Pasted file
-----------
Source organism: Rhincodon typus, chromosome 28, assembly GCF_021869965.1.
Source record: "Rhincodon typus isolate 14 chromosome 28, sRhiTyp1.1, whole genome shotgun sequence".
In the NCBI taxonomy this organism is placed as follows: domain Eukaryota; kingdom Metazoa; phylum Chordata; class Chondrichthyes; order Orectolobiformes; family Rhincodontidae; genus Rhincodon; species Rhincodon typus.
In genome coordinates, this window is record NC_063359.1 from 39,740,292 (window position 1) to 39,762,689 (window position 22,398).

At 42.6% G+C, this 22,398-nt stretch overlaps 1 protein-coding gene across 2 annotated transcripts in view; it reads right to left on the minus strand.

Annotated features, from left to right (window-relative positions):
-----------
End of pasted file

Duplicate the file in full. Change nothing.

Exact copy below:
Source organism: Rhincodon typus, chromosome 28, assembly GCF_021869965.1.
Source record: "Rhincodon typus isolate 14 chromosome 28, sRhiTyp1.1, whole genome shotgun sequence".
In the NCBI taxonomy this organism is placed as follows: domain Eukaryota; kingdom Metazoa; phylum Chordata; class Chondrichthyes; order Orectolobiformes; family Rhincodontidae; genus Rhincodon; species Rhincodon typus.
In genome coordinates, this window is record NC_063359.1 from 39,740,292 (window position 1) to 39,762,689 (window position 22,398).

At 42.6% G+C, this 22,398-nt stretch overlaps 1 protein-coding gene across 2 annotated transcripts in view; it reads right to left on the minus strand.

Annotated features, from left to right (window-relative positions):